When lower frequency band signals are present, the diode switch 320 is biased open by the signal 116a being "OFF". The "OFF" signal also biases amplifier 336 "OFF". Filter 324b presents a very high impedance to low frequency signals relative to filter 324a. For example, filter 324a can be a lowpass filter and filter 324b can be a highpass filter. The two paths through the first amplifier stage are thus isolated, preventing feedback and leakage though the unused path. This provides a more stable and efficient amplifier than can be provided without isolation.
The second amplifier stage 202 amplifies the signals output from the first amplifier stage. The amplifier gain is set by a gain control signal 116b. The second amplifier stage 202 may be implemented using commercially available dual gallium arsenide field effect transistors (FET) tuned to operate at the high and low frequency bands, but having an optimum efficiency and output power in the upper frequency band.
The second amplifier stage 202 generates an output signal at output 410. Output 410 is connected to terminal 510 (FIG. 5). Terminal 510 is the input to the third amplifier stage 204. The third amplifier stage includes diplexer filters 340a, capacitors 352a, 352b connected to ground through diode switches 354a, 354b, and diplexer filter 346a, to pass the higher frequency band signals. Filters 340b and 346b present high isolation to signals in the upper frequency band, relative to filters 340a and 346a, to prevent feedback through the alternate signal paths in the third amplifier stage.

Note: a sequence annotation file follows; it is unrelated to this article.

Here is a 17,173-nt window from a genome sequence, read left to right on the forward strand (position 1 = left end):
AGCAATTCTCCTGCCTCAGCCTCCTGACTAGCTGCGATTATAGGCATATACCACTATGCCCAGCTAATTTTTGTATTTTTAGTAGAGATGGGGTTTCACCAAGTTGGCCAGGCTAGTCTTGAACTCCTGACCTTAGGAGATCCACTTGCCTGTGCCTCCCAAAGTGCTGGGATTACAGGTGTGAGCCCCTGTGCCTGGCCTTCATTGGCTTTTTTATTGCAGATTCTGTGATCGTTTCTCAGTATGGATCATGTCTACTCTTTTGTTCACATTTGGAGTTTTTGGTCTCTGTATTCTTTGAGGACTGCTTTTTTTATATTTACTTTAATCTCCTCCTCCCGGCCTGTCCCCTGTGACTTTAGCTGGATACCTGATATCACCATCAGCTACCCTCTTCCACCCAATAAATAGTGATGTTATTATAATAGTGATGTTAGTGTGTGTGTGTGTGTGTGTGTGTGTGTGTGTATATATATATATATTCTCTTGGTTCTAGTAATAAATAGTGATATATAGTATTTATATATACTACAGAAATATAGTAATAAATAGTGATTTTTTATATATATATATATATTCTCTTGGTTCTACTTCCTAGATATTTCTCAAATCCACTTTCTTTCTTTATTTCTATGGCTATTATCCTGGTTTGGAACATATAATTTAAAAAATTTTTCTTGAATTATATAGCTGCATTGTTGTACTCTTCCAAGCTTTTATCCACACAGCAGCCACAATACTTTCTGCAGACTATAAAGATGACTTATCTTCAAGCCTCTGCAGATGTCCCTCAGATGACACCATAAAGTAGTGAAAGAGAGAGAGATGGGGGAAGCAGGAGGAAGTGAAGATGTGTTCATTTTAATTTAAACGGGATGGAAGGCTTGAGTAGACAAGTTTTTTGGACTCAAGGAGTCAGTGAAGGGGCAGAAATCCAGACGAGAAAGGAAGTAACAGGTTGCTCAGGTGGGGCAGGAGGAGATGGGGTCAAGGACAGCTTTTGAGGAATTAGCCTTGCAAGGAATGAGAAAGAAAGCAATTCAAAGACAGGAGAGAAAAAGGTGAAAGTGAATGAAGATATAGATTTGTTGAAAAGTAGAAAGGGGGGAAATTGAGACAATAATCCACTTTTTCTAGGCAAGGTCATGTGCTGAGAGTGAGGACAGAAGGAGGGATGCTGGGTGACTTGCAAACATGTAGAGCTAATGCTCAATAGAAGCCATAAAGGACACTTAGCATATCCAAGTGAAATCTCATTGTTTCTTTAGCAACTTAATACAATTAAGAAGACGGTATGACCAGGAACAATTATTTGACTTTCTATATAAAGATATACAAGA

The third amplifier stage includes diplexer filters 340b (FIG. 5), amplifier 342 (having a gain controlled by the control signal on 116c), and diplexer filter 346b to pass lower frequency signals. Although bipolar transistors are illustrated, it will be recognized that the transistor amplifiers can be implemented using MOSFET elements. Filters 340a and 346a present a very high impedance to signals in the lower frequency band relative to the impedance presented by filters 340a and 346a to such signals. The third amplifier stage 204 also includes sensing elements 344 and 356, which can be implemented using coupled transmission lines.
The third, or output, amplifier stage includes harmonic rejection filters through bypass 250. The bypass 250 includes diodes 354a and 354b, and capacitors 352a and 352b. When the lower frequency band is selected, signal 116c and 116d are "ON". Diode 354a and 354b are forward biased. The lead inductance of diode 354a and 354b resonate with capacitors 352a and 352b at the second harmonic of the lower frequency band. This provides harmonic rejection though the bypass 250. The potential on 116c sets the gain of the amplifier 210.